Now at that time I own that I was not bright in the uptake about such things. For I had not till lately concerned me much with love and women's favours, but it came across me all in an instant.
‘Oh!’ I said.
‘Ah!’ said Wat.
And we looked at one another and nodded—Wat defiantly.
‘Kate of the black eyebrows!’ I said musingly. ‘They are joined over her brow,’ I went on, ‘and her ear comes straight down to her neck without any rounded lobe. They are two well-considered signs!’
Wat Gordon stopped suddenly, and cried out at me.
‘See here, William Gordon, what mean you by that? What if her eyebrows meet under her chin and her ears hang down like band strings? What is that to you?’
‘Happily nothing!’ said I—for I was patiently paying him out, as it is ever easy to do with a spit-fire like young Lochinvar.
‘Speak plain, Will,’ he cried, ‘or by the Lord I will immediately run you through!’
‘With a spade,’ said I, mocking. ‘Mind, Wat, you are a laird's second gardener now.’
But when I perceived that he was really angry, I hastened to appease him.
‘Joined eyebrows and lobeless ear have been held by learned folk to prefigure some temper, Wat!’ I said.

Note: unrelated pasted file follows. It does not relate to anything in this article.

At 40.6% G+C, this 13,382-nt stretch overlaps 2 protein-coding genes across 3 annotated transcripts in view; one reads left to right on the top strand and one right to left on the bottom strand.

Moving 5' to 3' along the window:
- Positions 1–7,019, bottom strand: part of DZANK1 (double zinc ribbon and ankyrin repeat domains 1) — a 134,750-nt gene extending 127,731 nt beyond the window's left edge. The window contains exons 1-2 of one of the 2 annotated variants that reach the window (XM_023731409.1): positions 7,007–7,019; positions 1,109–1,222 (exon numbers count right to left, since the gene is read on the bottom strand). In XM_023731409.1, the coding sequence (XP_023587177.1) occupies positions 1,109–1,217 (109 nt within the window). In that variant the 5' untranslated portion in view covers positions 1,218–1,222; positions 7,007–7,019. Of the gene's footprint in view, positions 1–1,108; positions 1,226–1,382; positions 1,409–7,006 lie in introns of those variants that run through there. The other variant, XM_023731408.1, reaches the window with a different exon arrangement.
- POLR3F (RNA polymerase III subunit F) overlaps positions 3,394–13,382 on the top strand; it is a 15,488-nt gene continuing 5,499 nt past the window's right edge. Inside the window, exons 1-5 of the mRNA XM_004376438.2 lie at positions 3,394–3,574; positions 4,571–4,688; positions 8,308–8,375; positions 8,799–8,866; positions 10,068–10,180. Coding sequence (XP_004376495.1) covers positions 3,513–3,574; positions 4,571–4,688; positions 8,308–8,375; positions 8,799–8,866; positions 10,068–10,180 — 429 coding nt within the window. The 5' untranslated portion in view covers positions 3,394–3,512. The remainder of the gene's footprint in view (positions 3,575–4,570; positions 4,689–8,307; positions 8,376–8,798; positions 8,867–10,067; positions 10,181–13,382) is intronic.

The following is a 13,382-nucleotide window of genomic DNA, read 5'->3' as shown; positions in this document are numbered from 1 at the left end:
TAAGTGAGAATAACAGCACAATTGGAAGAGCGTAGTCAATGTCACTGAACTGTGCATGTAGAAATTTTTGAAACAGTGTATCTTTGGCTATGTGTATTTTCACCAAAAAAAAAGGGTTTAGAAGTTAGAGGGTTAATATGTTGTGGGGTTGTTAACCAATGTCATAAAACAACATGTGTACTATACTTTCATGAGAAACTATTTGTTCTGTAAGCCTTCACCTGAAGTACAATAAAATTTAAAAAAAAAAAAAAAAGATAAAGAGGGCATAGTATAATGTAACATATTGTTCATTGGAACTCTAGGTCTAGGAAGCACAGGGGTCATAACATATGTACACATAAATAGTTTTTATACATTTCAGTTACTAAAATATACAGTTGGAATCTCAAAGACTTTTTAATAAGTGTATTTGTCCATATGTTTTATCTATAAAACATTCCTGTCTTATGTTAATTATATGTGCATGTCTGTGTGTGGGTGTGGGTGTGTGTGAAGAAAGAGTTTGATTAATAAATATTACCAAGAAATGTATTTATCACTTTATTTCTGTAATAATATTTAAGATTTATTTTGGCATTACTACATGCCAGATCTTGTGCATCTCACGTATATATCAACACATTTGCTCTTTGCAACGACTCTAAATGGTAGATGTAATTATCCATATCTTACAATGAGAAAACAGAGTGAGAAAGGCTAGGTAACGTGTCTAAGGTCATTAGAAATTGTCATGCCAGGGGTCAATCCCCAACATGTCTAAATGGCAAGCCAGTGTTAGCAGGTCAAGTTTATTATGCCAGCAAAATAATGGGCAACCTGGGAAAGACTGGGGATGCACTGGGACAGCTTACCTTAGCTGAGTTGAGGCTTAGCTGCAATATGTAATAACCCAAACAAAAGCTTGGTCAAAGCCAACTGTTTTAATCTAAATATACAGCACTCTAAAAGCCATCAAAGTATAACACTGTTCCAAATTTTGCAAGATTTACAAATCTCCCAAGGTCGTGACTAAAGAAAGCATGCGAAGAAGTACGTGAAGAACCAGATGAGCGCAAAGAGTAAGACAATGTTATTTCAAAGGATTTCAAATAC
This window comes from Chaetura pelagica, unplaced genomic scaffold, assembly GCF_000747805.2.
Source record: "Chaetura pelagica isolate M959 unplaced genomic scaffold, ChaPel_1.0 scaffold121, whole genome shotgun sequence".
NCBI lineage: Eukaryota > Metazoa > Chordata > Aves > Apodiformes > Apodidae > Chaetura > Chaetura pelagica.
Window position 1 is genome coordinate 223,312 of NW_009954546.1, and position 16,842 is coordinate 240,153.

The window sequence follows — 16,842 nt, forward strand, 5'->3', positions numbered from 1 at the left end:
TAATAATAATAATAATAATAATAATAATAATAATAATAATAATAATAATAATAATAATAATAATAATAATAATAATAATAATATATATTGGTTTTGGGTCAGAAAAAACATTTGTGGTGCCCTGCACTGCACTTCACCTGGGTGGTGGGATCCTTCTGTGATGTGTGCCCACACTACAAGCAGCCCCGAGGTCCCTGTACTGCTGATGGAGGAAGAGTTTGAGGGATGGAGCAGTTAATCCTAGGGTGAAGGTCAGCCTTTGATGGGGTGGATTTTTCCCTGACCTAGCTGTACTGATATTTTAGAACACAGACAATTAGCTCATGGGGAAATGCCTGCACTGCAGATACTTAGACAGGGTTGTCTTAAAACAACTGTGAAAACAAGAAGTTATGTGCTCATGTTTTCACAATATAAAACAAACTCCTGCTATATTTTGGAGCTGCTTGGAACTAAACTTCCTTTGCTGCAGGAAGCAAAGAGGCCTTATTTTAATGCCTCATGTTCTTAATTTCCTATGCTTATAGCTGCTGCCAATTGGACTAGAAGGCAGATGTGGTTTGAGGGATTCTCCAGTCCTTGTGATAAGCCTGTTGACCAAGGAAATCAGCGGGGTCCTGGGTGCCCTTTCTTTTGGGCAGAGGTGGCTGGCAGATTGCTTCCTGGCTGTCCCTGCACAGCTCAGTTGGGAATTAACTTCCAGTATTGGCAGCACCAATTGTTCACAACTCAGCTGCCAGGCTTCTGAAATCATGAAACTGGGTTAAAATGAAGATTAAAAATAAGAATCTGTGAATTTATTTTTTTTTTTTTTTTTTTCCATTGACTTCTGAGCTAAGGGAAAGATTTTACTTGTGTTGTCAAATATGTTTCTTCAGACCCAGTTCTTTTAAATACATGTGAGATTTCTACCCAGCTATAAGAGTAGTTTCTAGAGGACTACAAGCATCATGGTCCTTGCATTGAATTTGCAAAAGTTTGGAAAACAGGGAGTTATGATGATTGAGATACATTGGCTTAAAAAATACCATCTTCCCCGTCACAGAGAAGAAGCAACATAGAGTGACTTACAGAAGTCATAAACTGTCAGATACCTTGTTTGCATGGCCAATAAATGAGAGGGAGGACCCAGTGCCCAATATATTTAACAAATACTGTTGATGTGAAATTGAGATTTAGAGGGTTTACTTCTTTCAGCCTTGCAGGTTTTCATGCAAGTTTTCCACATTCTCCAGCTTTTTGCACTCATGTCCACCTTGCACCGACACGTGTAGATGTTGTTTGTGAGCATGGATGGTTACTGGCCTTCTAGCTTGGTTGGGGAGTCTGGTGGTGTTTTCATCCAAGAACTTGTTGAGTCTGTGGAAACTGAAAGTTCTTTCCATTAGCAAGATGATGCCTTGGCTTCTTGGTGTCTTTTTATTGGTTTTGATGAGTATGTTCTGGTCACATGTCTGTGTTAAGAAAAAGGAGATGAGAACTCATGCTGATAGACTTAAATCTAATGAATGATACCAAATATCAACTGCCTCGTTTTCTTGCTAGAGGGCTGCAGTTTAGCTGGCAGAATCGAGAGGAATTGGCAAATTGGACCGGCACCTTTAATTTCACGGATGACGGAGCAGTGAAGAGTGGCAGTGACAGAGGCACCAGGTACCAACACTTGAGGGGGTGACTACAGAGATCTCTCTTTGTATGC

His brow cleared on an instant.
‘Pshaw!’ he exclaimed, ‘I like a lass with a sparkle. No mim missie for Wat Gordon of Lochinvar, but a lass that keeps you in doubt till the last moment, whether your best wooing will speed you to a kiss or a bodkin-prick—that's the maid for me!’
‘For me, I would e'en take the kiss,’ I said— ‘take it plain!’
‘Tush, slow-coach!’ he said, ‘your Earlstoun blood always did run like so much moss water!’
Now I had borne the burden of the day on the moss of Ayr, and felt that I need not take his scornful word.
‘I have been where other than women's bodkins flashed—aye, ten against a hundred, and this was the only brand that wan through,’ I said, putting my hand on my side. ‘There was small time for kisses then! Ye may kiss your lass gin ye like, about the woods of Balmaghie. As for me, I prefer to ride upon Cameron's flank, on a day when the garments are rolled in blood.’